Keeping the same population structure, we developed a 2-sex stochastic model and the population was divided into the same classes that could either be males or females. Females in the model could reproduce as soon as at least one adult male was present in one of the population. We assumed that the two populations were demographically independent, because there was a complete lack of female movement between populations and since brown bear females are usually philopatric [41], [42]. Our stochastic model included both demographic and environmental stochasticity. Demographic stochasticity was applied to both survival and fecundity. Class survival followed a binomial distribution (i.e. a random number was drawn from a Bernoulli trial with class survival as a parameter and a bear survived if the result was 1 and died if it was 0). Fecundity followed a Poisson distribution. Environmental stochasticity was estimated as annual variability or standard deviations in the survival rates and recruitment/fecundity rates observed in the time-series. A population was classified as extinct once all sex and age classes were empty. We used this definition for extinction, not the usual definition of 0 females, to allow cases of augmentation where only individuals of the same sex remained [11]. We used the stochastic model to compute the extinction probabilities for the two populations associated with several translocation strategies under different population scenarios.

Simulations of translocation strategies

Probabilities of extinction (Pext) of both Western and Central populations were computed for 30 years (the maximum lifespan of bears). We did not run longer simulations because social, economic and political situations, which affect population parameters, will likely have changed in a few decades. Bear translocations of nf females and nm males were modeled as single events, i.e. nf + nm individuals simultaneously joined the population. We assumed all transplanted bears would be sexually mature (e.g. 4 years of age). All computations were Monte Carlo simulations of 1000 runs. We ran simulations for the Western population under two separate scenarios. The first scenario assumed that recruitment or fecundity rate was influenced by sex ratio (SR) of breeders. In this case, we defined recruitment rate Fx as a negatively correlated variable with breeder sex ratio: Fx = −0.23*SR+0.738 (see Results). Hence, fecundity was a dynamically changing parameter during the simulation. The second scenario assumed that the previously observed low recruitment/fecundity rate observed in the West (Fx = 0.17±0.25) was due to inbreeding. For this inbreeding scenario, new in-coming females would have the higher rates that we found in the Central population, originated from reintroduced Slovenian females: (Fx = 0.55±0.60). This assumption is possible because no potentially inbred females remained in the West (the last one was killed in 2004).

We ran simulations for the Central population under two separate scenarios. The first is the sex ratio scenario, as was done for the Western population. For the second scenario, because potential inbreeding was low in this population, we simply kept the high fecundity rate of this population. For each of our scenarios, we evaluated the influence of nf and nm (varying from 0 to 10) on the probability of extinction for both populations and selected the smallest combination of nf and nm under each of the scenarios that led to an extinction probability smaller than 3%. We chose 3% on 30-year simulations to match the IUCN definition of population viability as having an extinction probability less than 10% during 100 years [43]. Those numbers of transplants are to be considered as strict minima under which population viability is likely to fail - and should not be considered as absolute targets.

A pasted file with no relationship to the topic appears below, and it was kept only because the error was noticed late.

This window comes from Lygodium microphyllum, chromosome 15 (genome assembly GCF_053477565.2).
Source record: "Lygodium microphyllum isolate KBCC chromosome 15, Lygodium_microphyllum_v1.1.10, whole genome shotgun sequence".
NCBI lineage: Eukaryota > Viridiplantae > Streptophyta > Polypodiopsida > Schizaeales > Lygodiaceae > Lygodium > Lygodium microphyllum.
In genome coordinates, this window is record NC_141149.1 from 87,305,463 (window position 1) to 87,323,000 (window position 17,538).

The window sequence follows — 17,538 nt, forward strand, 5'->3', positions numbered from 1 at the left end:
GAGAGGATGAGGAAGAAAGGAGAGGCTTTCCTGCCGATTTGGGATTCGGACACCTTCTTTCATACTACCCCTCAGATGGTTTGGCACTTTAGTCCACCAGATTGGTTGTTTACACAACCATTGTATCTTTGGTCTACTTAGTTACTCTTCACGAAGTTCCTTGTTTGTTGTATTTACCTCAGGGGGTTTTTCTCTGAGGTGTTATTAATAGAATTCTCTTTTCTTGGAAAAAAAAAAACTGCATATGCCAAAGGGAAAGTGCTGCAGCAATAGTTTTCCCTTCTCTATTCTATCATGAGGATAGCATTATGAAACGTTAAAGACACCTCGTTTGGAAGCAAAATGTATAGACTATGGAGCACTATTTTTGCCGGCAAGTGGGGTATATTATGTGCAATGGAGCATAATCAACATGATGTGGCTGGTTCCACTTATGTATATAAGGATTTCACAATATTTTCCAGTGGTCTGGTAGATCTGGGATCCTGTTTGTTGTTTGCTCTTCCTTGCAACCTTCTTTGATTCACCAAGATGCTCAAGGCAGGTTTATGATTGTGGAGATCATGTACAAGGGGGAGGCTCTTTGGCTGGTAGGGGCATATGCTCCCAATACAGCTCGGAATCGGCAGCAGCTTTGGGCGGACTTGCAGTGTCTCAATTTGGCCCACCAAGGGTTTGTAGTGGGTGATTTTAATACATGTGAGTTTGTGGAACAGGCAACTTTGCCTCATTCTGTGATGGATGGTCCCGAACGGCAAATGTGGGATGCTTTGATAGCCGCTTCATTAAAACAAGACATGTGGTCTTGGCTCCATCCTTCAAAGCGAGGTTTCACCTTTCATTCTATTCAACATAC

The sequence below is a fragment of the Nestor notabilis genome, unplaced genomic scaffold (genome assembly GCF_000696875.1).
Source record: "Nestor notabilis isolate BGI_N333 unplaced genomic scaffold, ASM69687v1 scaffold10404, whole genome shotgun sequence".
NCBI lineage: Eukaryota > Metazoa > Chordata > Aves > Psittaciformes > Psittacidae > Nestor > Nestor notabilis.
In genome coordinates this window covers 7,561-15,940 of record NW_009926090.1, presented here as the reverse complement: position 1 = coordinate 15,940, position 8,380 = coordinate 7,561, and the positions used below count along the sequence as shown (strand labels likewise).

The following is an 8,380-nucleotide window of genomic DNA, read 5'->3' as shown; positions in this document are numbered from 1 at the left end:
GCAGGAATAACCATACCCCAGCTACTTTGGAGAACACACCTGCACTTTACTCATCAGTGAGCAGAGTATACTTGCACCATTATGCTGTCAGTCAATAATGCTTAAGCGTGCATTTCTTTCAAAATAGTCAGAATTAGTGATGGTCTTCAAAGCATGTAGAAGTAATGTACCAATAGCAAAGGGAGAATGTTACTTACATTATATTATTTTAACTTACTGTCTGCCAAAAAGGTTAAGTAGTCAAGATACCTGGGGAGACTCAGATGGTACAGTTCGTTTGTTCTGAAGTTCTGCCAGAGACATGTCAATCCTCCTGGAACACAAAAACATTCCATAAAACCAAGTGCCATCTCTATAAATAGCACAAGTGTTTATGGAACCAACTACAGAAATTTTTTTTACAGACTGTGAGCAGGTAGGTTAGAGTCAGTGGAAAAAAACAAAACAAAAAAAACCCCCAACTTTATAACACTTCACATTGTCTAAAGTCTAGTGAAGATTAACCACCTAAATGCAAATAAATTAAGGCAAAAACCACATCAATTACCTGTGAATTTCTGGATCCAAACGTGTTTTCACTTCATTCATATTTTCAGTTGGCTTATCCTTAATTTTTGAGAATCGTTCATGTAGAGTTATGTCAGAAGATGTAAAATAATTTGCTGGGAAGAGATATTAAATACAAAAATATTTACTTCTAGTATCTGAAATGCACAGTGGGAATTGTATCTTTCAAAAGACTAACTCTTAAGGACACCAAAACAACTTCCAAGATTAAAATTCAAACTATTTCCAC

Demographic parameters for 1993–2005

Reproductive success was much higher in the Central population compared to the Western population. Mean litter size was 1.86±0.69 (N = 7) in the Central vs. 1.0±0.0 (N = 4) in the West. Mean birth interval was 2.0±0.82 years (N = 4) in the Central vs. 3.0±1.0 years (N = 3) in the West. Mean maternity rate Mx was more than twice as high in the Central population: 0.72/year±0.79 vs. 0.33/year±0.49. Mean recruitment rate was three times as high in the Central population: 0.55±0.60 vs. 0.17±0.25. Mayfield survival rates were Sc = 0.77±0.11 for cubs, Sy = 0.90±0.09 for yearlings, Ss = 1.00 for sub-adults, and Sa = 0.97±0.03 for adults in the Central population. Corresponding rates for the Western population were Sc = 0.50±0.25, Sy = 1.0±0.0, Ss = 1.0±0.0, and Sa = 0.91±0.04. Kaplan Meier survival rates for pooled Sy, Ss, and Sa were similar between populations: 0.94±0.11 in the Central vs. 0.91±0.12 in the West. The only substantive difference in survival between areas was for cubs (0.77 in the Central vs. 0.50 in the West). Average annual sex ratio was heavily skewed towards males in the West (2.22±0.65) and females in the Central population (0.69±0.20).

Sex ratio and reproductive performance

There were statistically significant negative relationships between 3-year average maternity rates and 3-year average sex ratios (R2 = 0.57, p<0.001, Figure 1), and 3-year average recruitment rates and 3-year average sex ratios (R2 = 0.64, p<0.001, Figure 2). As sex ratios increased towards males, these two measures of female reproductive performance declined. However, these statistically significant negative relationships disappeared (p>0.10) when the area effect was incorporated into an ANCOVA.

Figure 1. Relation between maternity rate and adult sex ratio.

There is a statistically significant negative relationship between 3-year average maternity rate Mx and 3-year average sex ratio SR (Mx = −0.26*SR+0.95) for brown bears in the Central (black circles) and Western populations (empty squares).

Figure 2. Relation between recruitment rate and adult sex ratio.

There is a statistically significant negative relationship between 3-year average recruitment rate Rec and 3-year average sex ratio SR (Rec = −0.23*SR+0.74) for brown bears in the Central (black circles) and Western populations (empty squares).

Population growth

The Central population was increasing rapidly while the Western population was declining. The asymptotic growth rates λ were 1.11 for the Central population and 0.95 for the Western population. The observed growth rates (Ro) were very close to λ at 1.11 for the Central population and 0.96 for the Western population.